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I run in the AIDS Run & Walk Chicago every year in memory of my father-in-law, who died of AIDS-related complications in 2001. The tattoo on my wrist, the one that says “memory,” is my reminder to make memories every day, to remember the little gems, especially when things are challenging and sad.
I started volunteering at Bonaventure House, a residence for people living with HIV and AIDS, in 1997. It was there that I met Joe (and so many other wonderful people). Soon after I started there, I became so close to Joe and his son, Christopher, that I resigned as a volunteer and became an honorary member of their family. Christopher and I took care of Joe for the last four years of his life. It was a wonderful, sad, hard, amazing time. I was a junior in college, a kid from Nebraska who had never been through anything this intense, but I wouldn’t have traded that time with Joe for the world. He was an incredible man — an avid reader, a lover of social justice, a comedian, a man of faith and family.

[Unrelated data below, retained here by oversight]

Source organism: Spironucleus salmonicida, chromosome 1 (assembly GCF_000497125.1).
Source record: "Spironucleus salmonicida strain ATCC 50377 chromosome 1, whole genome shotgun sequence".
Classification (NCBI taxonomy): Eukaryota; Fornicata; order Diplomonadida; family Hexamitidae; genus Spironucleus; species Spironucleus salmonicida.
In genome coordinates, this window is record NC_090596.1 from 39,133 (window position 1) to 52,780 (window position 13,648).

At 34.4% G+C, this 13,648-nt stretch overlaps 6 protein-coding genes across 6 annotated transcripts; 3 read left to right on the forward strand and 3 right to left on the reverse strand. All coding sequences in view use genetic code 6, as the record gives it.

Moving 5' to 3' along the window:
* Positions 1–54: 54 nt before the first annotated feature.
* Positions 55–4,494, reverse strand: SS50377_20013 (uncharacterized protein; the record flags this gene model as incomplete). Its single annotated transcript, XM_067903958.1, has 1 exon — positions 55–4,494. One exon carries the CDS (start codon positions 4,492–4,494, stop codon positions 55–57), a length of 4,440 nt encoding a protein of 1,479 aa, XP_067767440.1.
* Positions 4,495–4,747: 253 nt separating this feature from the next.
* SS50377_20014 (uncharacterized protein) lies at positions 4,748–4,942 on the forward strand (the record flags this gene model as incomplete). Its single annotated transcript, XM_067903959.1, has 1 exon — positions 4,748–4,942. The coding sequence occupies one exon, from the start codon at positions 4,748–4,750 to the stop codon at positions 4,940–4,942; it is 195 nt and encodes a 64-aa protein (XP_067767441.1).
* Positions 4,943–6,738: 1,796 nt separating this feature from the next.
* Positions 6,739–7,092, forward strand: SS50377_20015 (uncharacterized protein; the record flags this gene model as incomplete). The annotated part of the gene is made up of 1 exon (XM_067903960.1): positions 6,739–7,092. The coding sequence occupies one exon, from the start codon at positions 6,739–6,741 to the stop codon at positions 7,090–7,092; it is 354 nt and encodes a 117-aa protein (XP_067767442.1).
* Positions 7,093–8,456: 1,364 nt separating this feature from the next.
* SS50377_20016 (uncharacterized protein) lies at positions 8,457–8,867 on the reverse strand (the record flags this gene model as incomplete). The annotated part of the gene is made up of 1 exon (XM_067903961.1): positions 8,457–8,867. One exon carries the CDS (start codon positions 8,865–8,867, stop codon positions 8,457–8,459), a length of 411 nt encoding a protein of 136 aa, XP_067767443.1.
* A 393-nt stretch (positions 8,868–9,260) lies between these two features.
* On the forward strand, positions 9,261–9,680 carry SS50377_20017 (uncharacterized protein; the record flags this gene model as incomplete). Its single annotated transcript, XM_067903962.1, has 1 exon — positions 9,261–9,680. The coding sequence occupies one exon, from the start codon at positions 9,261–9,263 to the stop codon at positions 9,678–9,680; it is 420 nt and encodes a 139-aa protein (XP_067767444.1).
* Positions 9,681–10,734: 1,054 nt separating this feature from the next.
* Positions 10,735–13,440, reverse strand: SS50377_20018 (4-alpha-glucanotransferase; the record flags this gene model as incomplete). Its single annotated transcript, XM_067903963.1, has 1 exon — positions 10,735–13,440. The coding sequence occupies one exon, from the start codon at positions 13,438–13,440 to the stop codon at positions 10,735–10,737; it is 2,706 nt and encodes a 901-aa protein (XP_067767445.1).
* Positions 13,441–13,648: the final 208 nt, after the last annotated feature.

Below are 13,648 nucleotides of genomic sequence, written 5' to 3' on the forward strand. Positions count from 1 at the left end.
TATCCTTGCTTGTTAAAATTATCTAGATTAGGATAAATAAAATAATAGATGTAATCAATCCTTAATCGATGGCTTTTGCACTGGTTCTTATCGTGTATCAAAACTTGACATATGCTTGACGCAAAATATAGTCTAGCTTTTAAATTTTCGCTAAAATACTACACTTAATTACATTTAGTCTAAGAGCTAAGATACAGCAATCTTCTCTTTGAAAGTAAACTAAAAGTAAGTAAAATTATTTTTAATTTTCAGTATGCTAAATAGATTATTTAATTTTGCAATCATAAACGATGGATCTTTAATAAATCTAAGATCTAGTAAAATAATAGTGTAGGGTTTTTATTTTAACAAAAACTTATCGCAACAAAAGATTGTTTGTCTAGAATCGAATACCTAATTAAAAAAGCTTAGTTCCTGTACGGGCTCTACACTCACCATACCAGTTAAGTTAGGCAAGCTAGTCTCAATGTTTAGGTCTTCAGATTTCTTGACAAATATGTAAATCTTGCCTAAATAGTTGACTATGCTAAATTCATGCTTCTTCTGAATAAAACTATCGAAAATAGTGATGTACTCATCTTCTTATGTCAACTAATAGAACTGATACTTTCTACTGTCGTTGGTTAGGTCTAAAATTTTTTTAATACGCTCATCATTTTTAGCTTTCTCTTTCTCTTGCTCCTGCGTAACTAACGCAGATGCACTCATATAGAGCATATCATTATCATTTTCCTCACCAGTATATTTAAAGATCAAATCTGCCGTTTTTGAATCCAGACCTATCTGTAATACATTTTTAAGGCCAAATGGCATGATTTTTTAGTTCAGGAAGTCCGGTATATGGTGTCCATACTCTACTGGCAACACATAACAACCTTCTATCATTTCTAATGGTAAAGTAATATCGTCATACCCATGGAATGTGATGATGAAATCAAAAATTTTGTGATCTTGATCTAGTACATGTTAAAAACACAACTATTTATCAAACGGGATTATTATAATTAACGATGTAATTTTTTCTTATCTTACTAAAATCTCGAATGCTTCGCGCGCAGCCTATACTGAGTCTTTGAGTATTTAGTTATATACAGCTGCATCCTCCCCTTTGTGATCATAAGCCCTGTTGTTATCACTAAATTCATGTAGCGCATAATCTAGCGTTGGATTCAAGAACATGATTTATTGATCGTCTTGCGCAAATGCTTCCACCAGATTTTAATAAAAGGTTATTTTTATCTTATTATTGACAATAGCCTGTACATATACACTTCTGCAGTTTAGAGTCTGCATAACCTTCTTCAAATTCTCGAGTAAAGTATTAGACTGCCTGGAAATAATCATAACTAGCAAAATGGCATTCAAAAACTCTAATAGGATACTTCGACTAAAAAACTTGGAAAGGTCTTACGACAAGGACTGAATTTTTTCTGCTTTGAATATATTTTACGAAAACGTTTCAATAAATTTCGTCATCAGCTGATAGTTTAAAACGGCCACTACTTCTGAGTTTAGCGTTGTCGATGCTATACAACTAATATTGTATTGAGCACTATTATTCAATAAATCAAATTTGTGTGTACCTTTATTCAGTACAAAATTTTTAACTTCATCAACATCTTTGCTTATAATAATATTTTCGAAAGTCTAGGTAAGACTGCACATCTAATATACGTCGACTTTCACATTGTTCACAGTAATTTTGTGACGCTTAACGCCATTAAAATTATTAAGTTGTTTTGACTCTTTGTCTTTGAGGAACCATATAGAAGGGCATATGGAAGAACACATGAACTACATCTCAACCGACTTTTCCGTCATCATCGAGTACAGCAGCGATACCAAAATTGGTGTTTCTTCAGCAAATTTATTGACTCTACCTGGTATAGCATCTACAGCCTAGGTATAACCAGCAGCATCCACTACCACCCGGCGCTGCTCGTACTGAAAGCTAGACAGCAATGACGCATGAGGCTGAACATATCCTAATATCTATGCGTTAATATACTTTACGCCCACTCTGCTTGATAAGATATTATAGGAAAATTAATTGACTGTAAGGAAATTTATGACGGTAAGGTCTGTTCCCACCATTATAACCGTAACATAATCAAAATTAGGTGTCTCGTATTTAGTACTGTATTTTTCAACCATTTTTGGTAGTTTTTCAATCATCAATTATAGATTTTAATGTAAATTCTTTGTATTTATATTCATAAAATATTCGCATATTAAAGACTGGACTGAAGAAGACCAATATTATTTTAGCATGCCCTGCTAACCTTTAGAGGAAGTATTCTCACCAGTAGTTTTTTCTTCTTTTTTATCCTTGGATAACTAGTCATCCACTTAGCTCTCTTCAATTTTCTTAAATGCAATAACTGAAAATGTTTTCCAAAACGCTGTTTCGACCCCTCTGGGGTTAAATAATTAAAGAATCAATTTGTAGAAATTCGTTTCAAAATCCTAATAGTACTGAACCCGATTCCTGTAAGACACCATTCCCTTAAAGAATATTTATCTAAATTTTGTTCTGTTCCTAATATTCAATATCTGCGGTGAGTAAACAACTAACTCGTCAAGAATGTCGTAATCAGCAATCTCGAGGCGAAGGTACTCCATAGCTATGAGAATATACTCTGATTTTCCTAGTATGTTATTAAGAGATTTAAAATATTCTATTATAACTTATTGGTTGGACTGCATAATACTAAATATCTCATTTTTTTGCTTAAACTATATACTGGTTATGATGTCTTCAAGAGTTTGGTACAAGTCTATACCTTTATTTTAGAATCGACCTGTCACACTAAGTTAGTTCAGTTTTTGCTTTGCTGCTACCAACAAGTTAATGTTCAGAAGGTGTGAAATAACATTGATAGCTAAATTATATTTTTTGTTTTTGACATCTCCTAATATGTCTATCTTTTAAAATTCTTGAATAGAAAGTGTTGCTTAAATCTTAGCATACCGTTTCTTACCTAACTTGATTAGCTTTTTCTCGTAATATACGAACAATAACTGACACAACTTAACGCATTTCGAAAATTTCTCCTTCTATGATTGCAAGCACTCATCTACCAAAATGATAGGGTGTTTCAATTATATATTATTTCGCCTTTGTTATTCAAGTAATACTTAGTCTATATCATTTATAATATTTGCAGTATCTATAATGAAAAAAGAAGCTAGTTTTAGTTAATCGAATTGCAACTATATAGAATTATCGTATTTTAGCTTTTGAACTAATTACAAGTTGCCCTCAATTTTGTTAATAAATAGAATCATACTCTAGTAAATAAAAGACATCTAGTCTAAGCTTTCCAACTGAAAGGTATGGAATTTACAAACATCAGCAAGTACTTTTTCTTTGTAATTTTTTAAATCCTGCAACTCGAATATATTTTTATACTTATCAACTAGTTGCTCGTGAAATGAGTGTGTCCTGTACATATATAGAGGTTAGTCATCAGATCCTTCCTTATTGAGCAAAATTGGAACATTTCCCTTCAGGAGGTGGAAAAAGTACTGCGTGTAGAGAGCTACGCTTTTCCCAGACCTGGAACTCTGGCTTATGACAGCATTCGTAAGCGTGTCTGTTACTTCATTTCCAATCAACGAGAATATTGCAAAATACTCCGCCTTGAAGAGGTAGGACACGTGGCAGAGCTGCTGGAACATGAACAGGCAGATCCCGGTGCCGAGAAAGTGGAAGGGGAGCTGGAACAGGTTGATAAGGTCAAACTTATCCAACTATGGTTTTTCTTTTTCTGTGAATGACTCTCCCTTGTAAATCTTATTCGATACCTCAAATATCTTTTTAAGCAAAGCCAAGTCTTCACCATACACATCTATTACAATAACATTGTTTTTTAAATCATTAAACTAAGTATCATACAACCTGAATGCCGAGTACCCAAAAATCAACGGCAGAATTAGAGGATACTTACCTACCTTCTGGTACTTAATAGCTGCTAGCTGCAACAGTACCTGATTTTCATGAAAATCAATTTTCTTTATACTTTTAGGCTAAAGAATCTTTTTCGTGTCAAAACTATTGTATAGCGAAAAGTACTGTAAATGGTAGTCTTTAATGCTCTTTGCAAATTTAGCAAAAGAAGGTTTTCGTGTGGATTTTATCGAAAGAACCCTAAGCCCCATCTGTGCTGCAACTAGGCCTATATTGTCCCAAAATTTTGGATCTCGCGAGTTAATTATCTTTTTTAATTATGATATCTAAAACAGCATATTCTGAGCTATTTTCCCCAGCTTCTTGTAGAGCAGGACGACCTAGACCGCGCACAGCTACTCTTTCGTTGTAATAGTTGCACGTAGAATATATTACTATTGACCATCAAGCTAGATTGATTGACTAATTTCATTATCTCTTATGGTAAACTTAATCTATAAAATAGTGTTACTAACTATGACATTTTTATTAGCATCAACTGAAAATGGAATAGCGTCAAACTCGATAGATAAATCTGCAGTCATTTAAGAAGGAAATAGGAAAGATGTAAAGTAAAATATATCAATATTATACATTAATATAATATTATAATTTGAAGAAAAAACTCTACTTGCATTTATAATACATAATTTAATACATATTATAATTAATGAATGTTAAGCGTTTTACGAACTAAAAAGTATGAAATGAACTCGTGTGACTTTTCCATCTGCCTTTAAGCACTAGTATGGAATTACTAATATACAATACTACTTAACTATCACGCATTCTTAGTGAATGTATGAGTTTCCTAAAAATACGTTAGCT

Christopher and I were at his bedside when he died on June 6, 2001. It feels like a million years ago and just yesterday, all at the same time. We had a memorial service at Diversey Harbor, one of his favorite places, with friends and family, and scattered his ashes in the National AIDS Memorial Grove in San Francisco five years later. We had his name engraved in The Circle of Friends in The Grove in 2011 on the 10-year anniversary of his death. That same year, Christopher and I got married, and we cherish the fact that our relationship, something so beautiful and good, came out of the darkness that was his father living with and dying of AIDS-related complications. Joe was with us that day, and has been with us every day since he left us in 2001.
Every year when I arrive at AIDS Run & Walk Chicago to run in Team Loverix and see the panels of the Names Project AIDS Memorial Quilt, I am immediately overcome with emotion. I cry tears of sadness and joy for Joe (and so many others). I sit alone at the quilt and remember.
Chicago needs this event — to make sure that HIV and AIDS are not gone from peoples’ minds. And we need this event — to remember Joe and so many other people like him.